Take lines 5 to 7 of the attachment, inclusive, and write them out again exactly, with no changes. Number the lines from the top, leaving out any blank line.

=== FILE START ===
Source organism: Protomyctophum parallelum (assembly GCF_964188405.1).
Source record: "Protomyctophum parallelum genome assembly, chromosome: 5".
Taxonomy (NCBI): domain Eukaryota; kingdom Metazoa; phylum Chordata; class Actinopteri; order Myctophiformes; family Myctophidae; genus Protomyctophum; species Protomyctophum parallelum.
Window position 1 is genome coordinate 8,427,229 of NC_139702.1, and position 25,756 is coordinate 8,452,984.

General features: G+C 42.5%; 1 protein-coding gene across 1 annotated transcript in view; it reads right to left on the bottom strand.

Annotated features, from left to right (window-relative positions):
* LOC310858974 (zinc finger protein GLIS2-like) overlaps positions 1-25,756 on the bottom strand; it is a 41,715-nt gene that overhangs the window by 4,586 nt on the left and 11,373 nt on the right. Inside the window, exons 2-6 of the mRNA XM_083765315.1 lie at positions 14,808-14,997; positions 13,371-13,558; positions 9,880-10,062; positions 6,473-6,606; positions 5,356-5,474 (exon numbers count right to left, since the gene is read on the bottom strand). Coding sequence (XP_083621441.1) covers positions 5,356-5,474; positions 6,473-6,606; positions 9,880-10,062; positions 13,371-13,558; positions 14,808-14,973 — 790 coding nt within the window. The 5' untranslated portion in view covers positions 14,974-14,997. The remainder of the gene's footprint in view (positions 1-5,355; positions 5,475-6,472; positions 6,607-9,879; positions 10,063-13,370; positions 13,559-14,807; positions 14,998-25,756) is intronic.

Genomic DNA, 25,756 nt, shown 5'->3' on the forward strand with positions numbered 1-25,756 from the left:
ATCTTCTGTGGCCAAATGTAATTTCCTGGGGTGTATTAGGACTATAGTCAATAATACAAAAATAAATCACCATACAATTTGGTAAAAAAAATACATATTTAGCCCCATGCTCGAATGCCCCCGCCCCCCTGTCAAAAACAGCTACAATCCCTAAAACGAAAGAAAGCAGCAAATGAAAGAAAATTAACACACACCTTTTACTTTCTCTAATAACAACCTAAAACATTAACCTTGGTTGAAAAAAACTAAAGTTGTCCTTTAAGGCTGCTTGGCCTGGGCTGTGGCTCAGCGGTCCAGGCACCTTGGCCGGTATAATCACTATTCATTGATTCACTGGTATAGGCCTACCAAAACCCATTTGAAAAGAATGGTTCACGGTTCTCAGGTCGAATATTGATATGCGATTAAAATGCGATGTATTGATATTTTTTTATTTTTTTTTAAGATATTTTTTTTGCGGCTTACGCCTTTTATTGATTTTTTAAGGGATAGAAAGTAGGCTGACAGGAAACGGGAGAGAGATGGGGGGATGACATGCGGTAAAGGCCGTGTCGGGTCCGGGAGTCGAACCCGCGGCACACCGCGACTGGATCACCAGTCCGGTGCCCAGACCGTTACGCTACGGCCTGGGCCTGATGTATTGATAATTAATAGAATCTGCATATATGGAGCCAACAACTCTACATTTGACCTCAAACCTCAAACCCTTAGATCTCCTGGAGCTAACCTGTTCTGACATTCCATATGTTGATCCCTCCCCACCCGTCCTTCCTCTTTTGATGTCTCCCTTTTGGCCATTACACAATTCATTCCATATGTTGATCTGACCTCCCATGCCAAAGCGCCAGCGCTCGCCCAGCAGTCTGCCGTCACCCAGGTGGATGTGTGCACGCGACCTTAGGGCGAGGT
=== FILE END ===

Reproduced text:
General features: G+C 42.5%; 1 protein-coding gene across 1 annotated transcript in view; it reads right to left on the bottom strand.

Annotated features, from left to right (window-relative positions):
* LOC310858974 (zinc finger protein GLIS2-like) overlaps positions 1-25,756 on the bottom strand; it is a 41,715-nt gene that overhangs the window by 4,586 nt on the left and 11,373 nt on the right. Inside the window, exons 2-6 of the mRNA XM_083765315.1 lie at positions 14,808-14,997; positions 13,371-13,558; positions 9,880-10,062; positions 6,473-6,606; positions 5,356-5,474 (exon numbers count right to left, since the gene is read on the bottom strand). Coding sequence (XP_083621441.1) covers positions 5,356-5,474; positions 6,473-6,606; positions 9,880-10,062; positions 13,371-13,558; positions 14,808-14,973 — 790 coding nt within the window. The 5' untranslated portion in view covers positions 14,974-14,997. The remainder of the gene's footprint in view (positions 1-5,355; positions 5,475-6,472; positions 6,607-9,879; positions 10,063-13,370; positions 13,559-14,807; positions 14,998-25,756) is intronic.